A guide to serviced offices and office space to rent in Casablanca as well as general information that may be useful if you are thinking of renting office space in Casablanca.
History & Geography
Casablanca is one of the most famous cities in the world, its name evoking a sense of romance and adventure that few others can. Morocco’s largest city lies to the west of the country bordered by the Atlantic Ocean on one side and the Chawiya Plain, Morocco’s breadbasket, on the other. The area was settled by the Berbers, a nomadic North African tribe, in the seventh century BCE and was later used as a port by both the Phoenicians and the Romans. It was the Romans who first built a sizable settlement in the area, dubbing the city Anfa. After the fall of the Roman Empire Anfa became the capital of a small kingdom which was conquered by the Almoravids, a Berber dynasty, in 1068. It subsequently fell under the rule of the Merinids, another Berber dynasty, in the 14th century. The port at that time was a known safe harbour for local pirates and privateers, and for this reason was destroyed by the Portuguese in 1468. In 1515 the Portuguese built a fortress on the ruins of the city, dubbing it Casablanca – white house. During the next few centuries Casablanca changed hands between Spain and Portugal several times, but was eventually abandoned in the 18th century after a devastating earthquake. The city was rebuilt by Sultan Mohammed bin Abdallah and by the 19th century had become an important port, supplying wool to Britain’s massive textile industry. In 1910 the French colonized Casablanca, which by then had grown into one of the most cosmopolitan cities in the world, with half its population made up of itinerant Europeans. During WWII Casablanca was the site of a large American airbase and also hosted the famous Casablanca Conference, a summit between Roosevelt and Churchill to discuss the war. In 1956 Morocco gained independence from France and since then Casablanca has become the economic and business capital of Morocco and has also cultivated a thriving tourist industry.
Casablanca is the economic centre of Morocco and is one of the key trading centres of the region, taking full advantage of its location at the border between Africa and Europe. Casablanca attracts 32 percent of Morocco’s production units and a full 56 percent of its industrial labor. The city also accounts for 30 percent of national electricity production. The Port of Casablanca is one of the largest artificial harbours in the world and sees traffic of more than 20 million tonnes per year. One of the main staples of the economy in Casablanca is the exportation of phosphate, in which it is a world leader and the administrative centre of the trade. Other important industries in Casablanca are glass, textiles, electronics, fishing, fish canning, sawmilling, leatherwork, processed food, beer and tobacco. Per capita income is on average up to three times higher than in most other cities and regions in the country. Currently the waterfront of Casablanca is being completely redeveloped with several large entertainment centres being built as well as shopping malls and walkways.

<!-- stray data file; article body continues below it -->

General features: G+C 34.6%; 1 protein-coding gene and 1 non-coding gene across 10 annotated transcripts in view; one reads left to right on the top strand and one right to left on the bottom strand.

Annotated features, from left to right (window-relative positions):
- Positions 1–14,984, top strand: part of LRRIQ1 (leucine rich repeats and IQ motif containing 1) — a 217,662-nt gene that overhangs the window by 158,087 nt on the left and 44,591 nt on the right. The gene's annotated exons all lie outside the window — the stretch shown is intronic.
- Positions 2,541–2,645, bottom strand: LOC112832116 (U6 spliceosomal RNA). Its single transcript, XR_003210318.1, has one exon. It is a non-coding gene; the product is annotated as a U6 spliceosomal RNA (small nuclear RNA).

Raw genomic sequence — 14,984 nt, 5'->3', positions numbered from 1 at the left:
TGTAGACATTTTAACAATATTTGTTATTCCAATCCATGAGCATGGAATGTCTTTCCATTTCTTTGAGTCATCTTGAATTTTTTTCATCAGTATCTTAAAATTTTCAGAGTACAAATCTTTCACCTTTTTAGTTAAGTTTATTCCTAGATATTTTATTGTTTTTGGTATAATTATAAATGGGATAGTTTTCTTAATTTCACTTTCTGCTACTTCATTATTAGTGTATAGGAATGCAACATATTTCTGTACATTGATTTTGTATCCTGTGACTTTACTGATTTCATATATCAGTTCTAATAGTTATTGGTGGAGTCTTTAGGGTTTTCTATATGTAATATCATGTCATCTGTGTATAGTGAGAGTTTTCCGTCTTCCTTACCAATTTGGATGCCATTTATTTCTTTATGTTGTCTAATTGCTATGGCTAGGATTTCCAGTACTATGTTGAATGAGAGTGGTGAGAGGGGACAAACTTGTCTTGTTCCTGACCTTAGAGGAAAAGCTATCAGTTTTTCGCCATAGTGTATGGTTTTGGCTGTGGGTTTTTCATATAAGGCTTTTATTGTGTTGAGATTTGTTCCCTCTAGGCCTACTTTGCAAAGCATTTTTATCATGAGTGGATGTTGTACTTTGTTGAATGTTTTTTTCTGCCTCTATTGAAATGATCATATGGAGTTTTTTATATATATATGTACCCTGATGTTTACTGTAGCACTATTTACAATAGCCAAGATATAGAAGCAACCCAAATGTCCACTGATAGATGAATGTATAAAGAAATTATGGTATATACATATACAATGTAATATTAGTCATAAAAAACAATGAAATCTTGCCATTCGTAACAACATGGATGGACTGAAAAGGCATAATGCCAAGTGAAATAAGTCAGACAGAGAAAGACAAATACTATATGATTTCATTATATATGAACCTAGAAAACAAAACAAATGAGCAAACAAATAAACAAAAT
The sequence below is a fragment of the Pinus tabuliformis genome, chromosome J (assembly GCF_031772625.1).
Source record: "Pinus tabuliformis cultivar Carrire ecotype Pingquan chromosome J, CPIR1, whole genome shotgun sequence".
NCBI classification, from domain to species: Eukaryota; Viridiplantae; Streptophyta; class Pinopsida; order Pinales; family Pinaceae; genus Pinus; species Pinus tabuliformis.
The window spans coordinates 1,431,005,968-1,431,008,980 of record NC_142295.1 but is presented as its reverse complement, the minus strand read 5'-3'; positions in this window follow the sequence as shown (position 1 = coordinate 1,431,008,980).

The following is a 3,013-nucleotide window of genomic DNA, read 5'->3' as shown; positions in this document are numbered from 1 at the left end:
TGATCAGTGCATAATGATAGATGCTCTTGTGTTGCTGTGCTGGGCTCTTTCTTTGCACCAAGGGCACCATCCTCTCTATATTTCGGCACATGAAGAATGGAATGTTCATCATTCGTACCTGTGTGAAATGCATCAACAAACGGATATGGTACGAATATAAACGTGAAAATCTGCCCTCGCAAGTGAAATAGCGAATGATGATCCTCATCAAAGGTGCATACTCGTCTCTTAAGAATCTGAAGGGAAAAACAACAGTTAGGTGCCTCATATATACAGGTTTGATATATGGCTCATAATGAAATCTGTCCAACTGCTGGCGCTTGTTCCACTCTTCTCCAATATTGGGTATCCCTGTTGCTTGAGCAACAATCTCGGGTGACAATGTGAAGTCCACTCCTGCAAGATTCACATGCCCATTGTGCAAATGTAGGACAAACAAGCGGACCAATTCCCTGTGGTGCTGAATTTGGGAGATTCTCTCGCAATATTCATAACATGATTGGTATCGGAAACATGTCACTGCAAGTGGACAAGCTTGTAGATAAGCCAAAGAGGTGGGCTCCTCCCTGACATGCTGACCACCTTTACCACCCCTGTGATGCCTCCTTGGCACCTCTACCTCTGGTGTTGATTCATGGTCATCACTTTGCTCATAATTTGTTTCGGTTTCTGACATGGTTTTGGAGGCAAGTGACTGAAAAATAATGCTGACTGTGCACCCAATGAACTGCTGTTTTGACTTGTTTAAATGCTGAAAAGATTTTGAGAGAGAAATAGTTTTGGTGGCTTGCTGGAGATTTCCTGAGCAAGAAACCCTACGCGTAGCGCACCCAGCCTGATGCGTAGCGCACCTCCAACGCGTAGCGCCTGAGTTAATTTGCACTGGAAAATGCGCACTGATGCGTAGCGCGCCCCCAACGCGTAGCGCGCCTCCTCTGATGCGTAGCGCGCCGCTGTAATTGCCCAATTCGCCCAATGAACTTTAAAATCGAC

Tourism is a major industry in Casablanca, which has made a concerted effort to appeal to visitors. Many tourists come to Casablanca for its romantic setting and air of exoticism. Among the most popular sites are Ville Nouvelle, designed by French architect Henri Prost and featuring an attractive mix of Art Deco and Hispano-Mauresque architecture. Another famous architectural site is the Hassan II Mosque, located on a promontory in the Atlantic Ocean. The mosque has the world’s tallest minaret and its dramatic setting has made it one of the most famous in the world. The Old Medina in the city is also popular among visitors, more so since its recent restoration, and while it isn’t as famous as its counterparts in Fez or Marrakech its reputation is growing. One of Morocco’s strengths is its idyllic climate, with the weather never becoming too hot or too cold. Such weather is perfect for the nearby beaches which are popular with sunbathers, surfers and swimmers. Strolling along the waterfront of the city is a favoured activity, as is sampling the local cuisine, with its distinctive dishes of couscous and tajine. The city is also known for its mint tea.
Casablanca is served by the Mohammed V International Airport, the busiest in the country. The airport serves flights to all the major cities in the country as well as Europe and the Middle East. The main mode of transportation in the city itself is the automobile, and Casablanca is notorious for its gridlock and poor air quality. Currently a metro is being constructed to allay these problems, however a completion date has not been set. A new tram system is also under construction and is due to be finished in December 2012l. The city has two kinds of taxis, petits taxis and grand taxis. Petits taxis provide metered service while grand taxis serve predetermined fixed routes and are shared.
Casablanca significantly lacks Grade A office space. There are many projects in the pipeline, however these will mostly be yielding Grade B space, which is what is mostly required by local businesses. While the situation is forecast to improve slightly in the future, significant change is unlikely. The Sidi Maarouf area is becoming increasingly popular among foreign businesses to set up offices, as is Anfa Place. Currently average rents in core areas are at approximately MAD 210 per square metre per month.